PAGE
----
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wolfpup last won the day on July 9

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About wolfpup

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    Retired lecturer

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  1. The other herb was Gotu Kola The mastocyoma metastasizing into her brain is a concern though the vet doubts that since we got the entire cancer via surgery confirmed by cytology. I still worry though. This could easily be the cause of her symptoms
  2. My Utonagan had CCD - his behaviour changed dramatically - it is the same as human Altzhimers (however its spelt) luckily he did not get aggressive with me - but he did with our other dog - its a difficult thing to diagnose - but once it has been then there are certain herbs that can help Bacopa is one, hawthorn berry to increase blood supply to the brain, helps the bacopa get to where it is needed. There is another one I cannot remember right at this minute but will put it up when I find it (I don't need it any more unfortunately).
  3. Would like to introduce you all to Mikey (was Micco - but Mikey suits him better) who we adopted yesterday as a buddy for Marley. He is 3 years old and we adopted him from SHWA. Bearing in mind he has only been here 24 hours he is doing remarkably well, walks nicely on lead (unlike Marley), is interested but not reactive to dogs in the street, whined for about half an hour when I went to bed but then settled down for the rest of the night. He is pure white with a light sandy/cream back - and blue eyes. He is also moulting like crazy! We did a meet and greet at his foster's house - about 25 miles away on Monday - they have 5 huskies of their own - and he was very bolshie/over confident - but we had him brought to our house yesterday to see if he would be any better here. He wasn't for the first hour and we had really made up our minds to say no to him ......... however the fosterers offered to leave him with us for an hour to see how he would be on his own. When they returned an hour later I told them that they had lost their foster dog as we had decided to adopt him. He used to live with a cat in his original home - but he is WAAAYYY too interested in our cat for me to risk any sort of contact without a 4ft gate AND me inbetween them. Hopefully he will get used to seeing Socks around. He and Marley are getting on ok currently both laid down alseep about a foot apart. He loves his raw food, is house trained, the back door is open permanently so I don't know whether he will actually ask to go out - but his fosterers told me that he could open most of their doors - so he may well be like Marley and if he needs to go out will just open the back door by himself. He reminds us so much of Lunar when he was a young boy. Welcome to your new home Mikey - hope you will be happy here.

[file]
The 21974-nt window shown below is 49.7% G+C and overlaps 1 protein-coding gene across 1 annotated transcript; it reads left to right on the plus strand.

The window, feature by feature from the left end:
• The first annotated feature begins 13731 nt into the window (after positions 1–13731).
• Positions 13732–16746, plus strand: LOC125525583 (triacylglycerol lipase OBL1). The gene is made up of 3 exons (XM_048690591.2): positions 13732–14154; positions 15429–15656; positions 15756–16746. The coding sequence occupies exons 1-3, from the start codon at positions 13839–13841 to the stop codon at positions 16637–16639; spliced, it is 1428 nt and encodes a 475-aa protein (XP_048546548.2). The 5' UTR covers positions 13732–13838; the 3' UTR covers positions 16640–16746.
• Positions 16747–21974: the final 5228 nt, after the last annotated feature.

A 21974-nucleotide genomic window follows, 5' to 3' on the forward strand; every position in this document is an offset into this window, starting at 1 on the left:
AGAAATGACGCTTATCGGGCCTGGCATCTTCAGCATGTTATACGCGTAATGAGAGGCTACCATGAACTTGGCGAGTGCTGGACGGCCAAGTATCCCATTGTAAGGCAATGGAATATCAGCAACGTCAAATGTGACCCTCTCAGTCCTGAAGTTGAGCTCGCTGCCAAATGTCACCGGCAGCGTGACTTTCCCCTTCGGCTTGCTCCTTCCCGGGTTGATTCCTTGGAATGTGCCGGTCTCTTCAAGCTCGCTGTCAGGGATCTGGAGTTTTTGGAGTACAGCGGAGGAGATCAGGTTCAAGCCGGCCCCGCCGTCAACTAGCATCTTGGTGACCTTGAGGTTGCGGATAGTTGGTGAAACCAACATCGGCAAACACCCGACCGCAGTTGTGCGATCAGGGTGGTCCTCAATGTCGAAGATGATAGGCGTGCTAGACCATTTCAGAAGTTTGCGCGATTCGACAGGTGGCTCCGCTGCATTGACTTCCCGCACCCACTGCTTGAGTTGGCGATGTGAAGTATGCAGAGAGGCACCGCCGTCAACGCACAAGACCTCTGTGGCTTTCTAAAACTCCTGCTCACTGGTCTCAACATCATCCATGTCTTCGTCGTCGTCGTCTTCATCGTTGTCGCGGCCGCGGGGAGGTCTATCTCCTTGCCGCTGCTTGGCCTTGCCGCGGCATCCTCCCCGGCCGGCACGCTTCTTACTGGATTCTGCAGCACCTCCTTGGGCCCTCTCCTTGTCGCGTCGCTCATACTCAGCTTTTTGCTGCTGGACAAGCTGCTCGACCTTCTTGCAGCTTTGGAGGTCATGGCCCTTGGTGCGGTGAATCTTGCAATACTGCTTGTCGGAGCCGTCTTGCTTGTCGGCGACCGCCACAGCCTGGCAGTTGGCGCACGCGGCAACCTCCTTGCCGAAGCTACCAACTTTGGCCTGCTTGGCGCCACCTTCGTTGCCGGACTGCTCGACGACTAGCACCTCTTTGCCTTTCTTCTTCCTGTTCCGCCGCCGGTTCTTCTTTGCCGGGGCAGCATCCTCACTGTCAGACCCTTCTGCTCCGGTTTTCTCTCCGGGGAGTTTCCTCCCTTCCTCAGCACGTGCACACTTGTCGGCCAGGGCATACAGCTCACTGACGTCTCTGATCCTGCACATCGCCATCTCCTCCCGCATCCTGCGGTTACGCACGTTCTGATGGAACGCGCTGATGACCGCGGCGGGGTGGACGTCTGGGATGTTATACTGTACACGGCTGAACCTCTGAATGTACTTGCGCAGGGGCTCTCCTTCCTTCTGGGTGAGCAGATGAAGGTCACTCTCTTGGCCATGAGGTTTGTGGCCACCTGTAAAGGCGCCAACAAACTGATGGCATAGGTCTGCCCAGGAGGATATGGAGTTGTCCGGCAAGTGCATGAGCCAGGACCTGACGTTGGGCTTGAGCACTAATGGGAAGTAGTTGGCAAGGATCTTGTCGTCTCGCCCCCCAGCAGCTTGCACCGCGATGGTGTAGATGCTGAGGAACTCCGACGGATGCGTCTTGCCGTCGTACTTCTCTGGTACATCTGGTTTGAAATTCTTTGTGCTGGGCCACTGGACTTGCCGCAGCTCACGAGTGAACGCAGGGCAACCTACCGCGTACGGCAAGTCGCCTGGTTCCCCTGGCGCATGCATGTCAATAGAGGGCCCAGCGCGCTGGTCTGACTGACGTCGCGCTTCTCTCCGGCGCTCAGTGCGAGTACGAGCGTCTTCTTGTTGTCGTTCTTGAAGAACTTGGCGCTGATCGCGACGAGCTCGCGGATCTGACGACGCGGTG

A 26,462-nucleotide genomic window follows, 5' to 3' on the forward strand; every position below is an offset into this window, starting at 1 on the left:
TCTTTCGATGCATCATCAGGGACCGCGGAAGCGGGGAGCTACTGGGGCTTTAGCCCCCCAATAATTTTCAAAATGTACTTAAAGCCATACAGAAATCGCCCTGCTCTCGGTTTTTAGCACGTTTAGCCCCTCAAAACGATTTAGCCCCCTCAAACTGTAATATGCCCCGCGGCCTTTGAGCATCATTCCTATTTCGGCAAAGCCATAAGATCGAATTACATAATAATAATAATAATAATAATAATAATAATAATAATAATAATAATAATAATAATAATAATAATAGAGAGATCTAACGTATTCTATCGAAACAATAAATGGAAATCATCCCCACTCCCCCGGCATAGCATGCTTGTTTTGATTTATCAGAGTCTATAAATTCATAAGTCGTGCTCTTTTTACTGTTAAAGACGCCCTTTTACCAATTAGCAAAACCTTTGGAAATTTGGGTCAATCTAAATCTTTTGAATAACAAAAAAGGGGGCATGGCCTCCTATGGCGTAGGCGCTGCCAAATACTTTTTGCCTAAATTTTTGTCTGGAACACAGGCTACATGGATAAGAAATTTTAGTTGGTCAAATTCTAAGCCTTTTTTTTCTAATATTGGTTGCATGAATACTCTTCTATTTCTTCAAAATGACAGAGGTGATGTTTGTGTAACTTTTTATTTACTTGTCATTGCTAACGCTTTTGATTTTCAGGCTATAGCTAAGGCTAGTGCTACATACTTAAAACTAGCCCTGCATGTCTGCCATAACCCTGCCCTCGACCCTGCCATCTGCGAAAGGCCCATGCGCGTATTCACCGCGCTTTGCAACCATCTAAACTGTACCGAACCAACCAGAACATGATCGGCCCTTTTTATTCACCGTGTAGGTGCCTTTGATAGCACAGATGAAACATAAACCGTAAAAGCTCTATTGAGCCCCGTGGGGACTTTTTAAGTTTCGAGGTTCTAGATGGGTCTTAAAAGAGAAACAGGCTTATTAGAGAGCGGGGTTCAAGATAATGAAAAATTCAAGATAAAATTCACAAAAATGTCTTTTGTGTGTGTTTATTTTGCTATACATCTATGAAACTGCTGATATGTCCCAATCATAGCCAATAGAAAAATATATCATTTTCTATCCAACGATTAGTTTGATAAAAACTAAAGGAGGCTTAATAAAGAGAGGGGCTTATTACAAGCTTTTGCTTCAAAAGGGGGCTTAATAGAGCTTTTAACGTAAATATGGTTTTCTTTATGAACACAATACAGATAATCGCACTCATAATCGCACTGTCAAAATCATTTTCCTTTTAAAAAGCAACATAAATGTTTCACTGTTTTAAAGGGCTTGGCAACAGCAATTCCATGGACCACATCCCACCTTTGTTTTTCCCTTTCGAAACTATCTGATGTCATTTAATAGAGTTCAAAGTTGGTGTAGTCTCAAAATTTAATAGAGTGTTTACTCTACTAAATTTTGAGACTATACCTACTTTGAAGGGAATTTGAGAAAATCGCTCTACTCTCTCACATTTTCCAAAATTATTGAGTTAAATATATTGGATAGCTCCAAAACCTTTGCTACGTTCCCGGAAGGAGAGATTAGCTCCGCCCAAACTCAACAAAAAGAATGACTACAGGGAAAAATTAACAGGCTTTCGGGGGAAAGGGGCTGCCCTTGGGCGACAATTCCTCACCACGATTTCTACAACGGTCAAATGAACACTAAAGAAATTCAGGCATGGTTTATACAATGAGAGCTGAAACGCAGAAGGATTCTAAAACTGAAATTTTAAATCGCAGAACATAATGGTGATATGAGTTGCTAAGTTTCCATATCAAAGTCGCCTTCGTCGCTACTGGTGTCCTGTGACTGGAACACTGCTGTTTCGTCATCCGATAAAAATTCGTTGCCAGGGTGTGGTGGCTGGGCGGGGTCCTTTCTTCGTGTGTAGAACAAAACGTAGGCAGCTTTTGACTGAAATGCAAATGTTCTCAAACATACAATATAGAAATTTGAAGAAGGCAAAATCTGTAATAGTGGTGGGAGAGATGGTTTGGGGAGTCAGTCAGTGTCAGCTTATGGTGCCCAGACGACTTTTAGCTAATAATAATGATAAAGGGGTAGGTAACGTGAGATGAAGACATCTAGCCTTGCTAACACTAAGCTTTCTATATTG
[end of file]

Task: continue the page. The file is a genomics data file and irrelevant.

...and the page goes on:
4. I recently fostered an 8 month old Malamute puppy (already bigger than most full sized malamutes - the size of a smallish Great Dane) - and realised he had gone very quiet (always a dangerous sign) - He had taken a kitchen roll that I have to reach up for, well over my head height - and had systematically eaten his way through half of it - cardboard centre and all. Luckily no ill effects. Be thankful that he leaves your furniture alone - my husky ate an arm off my settee and another one off an armchair - much to the amusement of some members here . Puppies will be puppies - and a bored puppy will always find something to do - and it usually turns out to be expensive in one way or another.
  5. So sorry for your recent losses. What a gorgeous, totally adorable puppy.
  6. AHHHH thanks for the clarification
  7. My husky is a wooly - just as long coated, possibly longer - and has been just as thick coated - its only because he has now moulted and is raked daily still that he looks fairly 'normal' (for him anyway). He obviously thinks it works - or he would not bother to do it.
  8. Whilst it has been hot here - Marley is walked very early morning (they are back by 5am) - and late at night - during the day if he gets too warm he just stands in his outside water bowl (always in the shade) - but his new trick this year has been to dig himself a hole in a shady part of the garden - to get to the cooler soil underneath. I firmly believe they get cooler better by having wet feet and a cold drink than anything else.
  9. You need to work on recall every single day of their lives - that way you might stand a 10% chance of getting one to come back to you when you need them to. They are escape artistes par-excellance.
  10. A vet is the only one who can give you any indication of what is wrong.
  11. This might help to clear up some of the confusion about diets/kibble/cooked/raw - specifically with taurine in mind. https://www.dogsnaturallymagazine.com/truth-grain-free-dog-foods-dcm/ It shows you things to look out for on the packets of dog food - and simple foods you can give to add good quality taurine into their diet. Its worth reading the whole article - but most of the info you guys need is in the second half.